Most North Koreans who might see 'The Interview' would be horribly offended, outraged, and confused More

Featured Videos

Your JavaScript is turned off or you have an old version of Adobe's Flash Player. Get the latest Flash player.
Estimates Rising of Foreign Fighters in Iraq, Syriai
X
Jeff Seldin
December 24, 2014 11:38 PM
Foreign fighters are making more of a mark on the battles raging across Syria and Iraq than initially thought. VOA's Jeff Seldin has more.
Video

Video Estimates Rising of Foreign Fighters in Iraq, Syria

Foreign fighters are making more of a mark on the battles raging across Syria and Iraq than initially thought. VOA's Jeff Seldin has more.
Video

Video Russians Head Into Holiday Facing Economic Malaise

Russian preparations for the New Year holiday are clouded by economic recession and a tumbling currency, the ruble. Nonetheless, people in the Russian capital appear to be in a festive mood. VOA's Daniel Schearf reports from Moscow.
Video

Video Mombasa in Holiday Tourism Slump Due to Security Fears

Kenya's usually popular beachside tourist destination of Mombasa is seeing a much slower holiday season this year due to fears of insecurity as the country has suffered from a string of terror attacks linked to Somali militants. Mohammed Yusuf reports for VOA on how businessmen and tourists feel about the situation.
Video

Video For Somalis, 2014 Marked by Political Instability Within Government

While Somalia has long been torn apart by warfare and violence, this year one of the country's biggest challenges has come from within the government, as political infighting curtails the country's progress, threatens security gains and disappoints the international community. VOA's Gabe Joselow report.
Video

Video US Political Shift Could Affect Iran Nuclear Talks

Secretary of State John Kerry’s efforts to resolve Iran’s nuclear crisis are continuing into 2015 after Iran and six world powers failed to agree by a November deadline. U.S. domestic politics, however, could complicate efforts to reach a deal in the new year. VOA State Department correspondent Pam Dockins has the story.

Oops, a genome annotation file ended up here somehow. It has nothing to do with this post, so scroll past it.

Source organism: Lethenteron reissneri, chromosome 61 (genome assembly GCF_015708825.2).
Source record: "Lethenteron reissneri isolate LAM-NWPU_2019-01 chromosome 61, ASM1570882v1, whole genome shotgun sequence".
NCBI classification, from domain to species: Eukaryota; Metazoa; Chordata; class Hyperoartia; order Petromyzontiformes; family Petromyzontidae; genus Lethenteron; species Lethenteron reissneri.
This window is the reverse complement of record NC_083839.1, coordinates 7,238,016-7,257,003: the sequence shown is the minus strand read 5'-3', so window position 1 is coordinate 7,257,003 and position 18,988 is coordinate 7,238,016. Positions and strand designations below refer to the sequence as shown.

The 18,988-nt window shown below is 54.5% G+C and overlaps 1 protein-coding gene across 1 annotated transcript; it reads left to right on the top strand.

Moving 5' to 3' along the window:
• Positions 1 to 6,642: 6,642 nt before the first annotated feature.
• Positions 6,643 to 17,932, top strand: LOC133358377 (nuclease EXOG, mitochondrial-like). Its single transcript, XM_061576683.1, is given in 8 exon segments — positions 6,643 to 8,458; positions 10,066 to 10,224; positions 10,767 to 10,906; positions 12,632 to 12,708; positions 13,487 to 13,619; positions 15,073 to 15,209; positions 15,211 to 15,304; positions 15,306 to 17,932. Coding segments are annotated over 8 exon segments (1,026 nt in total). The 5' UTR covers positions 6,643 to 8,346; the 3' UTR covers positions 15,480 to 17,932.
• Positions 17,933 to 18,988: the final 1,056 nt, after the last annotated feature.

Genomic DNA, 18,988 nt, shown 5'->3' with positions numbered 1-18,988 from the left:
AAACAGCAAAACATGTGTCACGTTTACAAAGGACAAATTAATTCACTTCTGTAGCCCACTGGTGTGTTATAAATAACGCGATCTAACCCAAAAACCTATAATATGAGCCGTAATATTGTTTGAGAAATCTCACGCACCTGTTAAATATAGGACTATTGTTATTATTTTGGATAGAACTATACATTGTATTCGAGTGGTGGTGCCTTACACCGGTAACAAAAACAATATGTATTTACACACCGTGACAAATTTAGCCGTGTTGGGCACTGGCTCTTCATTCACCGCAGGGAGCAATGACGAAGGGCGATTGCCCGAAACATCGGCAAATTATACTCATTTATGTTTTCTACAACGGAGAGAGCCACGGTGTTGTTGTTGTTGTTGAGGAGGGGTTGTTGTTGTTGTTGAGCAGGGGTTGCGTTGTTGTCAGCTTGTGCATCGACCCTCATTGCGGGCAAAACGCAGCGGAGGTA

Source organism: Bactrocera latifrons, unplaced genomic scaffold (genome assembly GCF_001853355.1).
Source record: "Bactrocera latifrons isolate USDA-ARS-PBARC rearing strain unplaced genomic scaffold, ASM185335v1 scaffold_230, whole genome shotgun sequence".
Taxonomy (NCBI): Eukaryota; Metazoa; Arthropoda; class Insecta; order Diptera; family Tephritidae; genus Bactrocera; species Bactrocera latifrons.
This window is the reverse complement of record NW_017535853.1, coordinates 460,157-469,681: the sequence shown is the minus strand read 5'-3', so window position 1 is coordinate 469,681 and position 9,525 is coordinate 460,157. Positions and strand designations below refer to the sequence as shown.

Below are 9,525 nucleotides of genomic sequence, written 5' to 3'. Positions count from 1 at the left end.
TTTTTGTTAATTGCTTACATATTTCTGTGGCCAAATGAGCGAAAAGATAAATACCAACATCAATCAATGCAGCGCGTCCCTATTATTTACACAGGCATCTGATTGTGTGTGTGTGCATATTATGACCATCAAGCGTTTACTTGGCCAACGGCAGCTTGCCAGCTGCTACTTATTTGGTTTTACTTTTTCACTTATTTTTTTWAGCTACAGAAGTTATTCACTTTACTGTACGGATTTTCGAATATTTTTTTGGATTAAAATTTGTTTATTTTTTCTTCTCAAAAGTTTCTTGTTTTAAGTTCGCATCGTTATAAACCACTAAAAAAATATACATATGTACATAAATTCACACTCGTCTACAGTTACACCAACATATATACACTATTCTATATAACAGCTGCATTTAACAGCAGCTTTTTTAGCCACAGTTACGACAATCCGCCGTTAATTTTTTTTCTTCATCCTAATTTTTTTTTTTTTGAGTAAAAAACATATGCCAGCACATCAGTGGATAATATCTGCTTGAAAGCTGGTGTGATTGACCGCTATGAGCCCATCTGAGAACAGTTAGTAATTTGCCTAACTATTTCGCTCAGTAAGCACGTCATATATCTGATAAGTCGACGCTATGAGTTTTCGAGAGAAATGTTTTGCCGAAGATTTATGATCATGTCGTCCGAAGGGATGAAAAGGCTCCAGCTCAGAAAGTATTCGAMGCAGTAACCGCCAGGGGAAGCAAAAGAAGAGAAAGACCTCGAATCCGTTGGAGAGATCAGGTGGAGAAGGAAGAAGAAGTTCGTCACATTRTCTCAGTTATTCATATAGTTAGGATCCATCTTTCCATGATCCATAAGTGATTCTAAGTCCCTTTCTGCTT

Video

Video NYSE: The Icon of Capitalism

From its humble beginnings in 1792 to its status as an economic bellweather for the world, the New York Stock Exchange is an integral part of the story of America. VOA’s Bernard Shusman reports from Wall Street.
Video

Video Islamic State Emergence Transforms Syria and Iraq in 2014

The emergence of the Islamic State in Iraq and Syria as a potent force in early 2014 changed the dynamics of the region. Their brutal methods - including executions and forced slavery - horrified the international community, drawing Western forces into the conflict. It also splintered the war in Syria, where more than 200,000 Syrians have died in the conflict. VOA’s Henry Ridgwell looks back at a deadly year in the region -- and what 2015 may hold.
Video

Video Massive Study Provides Best Look at Greenland Ice Loss Yet

The Greenland ice sheet is melting faster than predicted, according to a new study released in the Proceedings of the National Academic of Sciences that combines NASA satellite data and aerial missions. As VOA’s Rosanne Skirble reports, the finding means coastal communities worldwide could be at greater risk, sooner, from the impact of rising seas.
Video

Video US Marines, Toys for Tots Bring Christmas Joy

Christmas is a time for giving in the United States, especially to young children who look forward to getting presents. But some families don't have money to buy gifts. For nearly 70 years, a U.S. Marines-sponsored program has donated toys and distributed them to underprivileged children during the holiday season. VOA's Deborah Block tells us about the annual Toys for Tots program.
Video

Video France Rocked by Attacks as Fear of ISIS-Inspired Terror Grows

Eleven people were injured, two seriously, when a man drove his car into crowds of pedestrians Sunday night in the French city of Dijon, shouting ‘God is Great’ in Arabic. It’s the latest in a series of apparent ‘lone-wolf’ terror attacks in the West. Henry Ridgwell looks at the growing threat of attacks, which security experts say are likely inspired by the so-called "Islamic State" terror group.

Circumventing Censorship

An Internet Primer for Healthy Web Habits

As surveillance and censoring technologies advance, so, too, do new tools for your computer or mobile device that help protect your privacy and break through Internet censorship.
More

All About America

AppleAndroid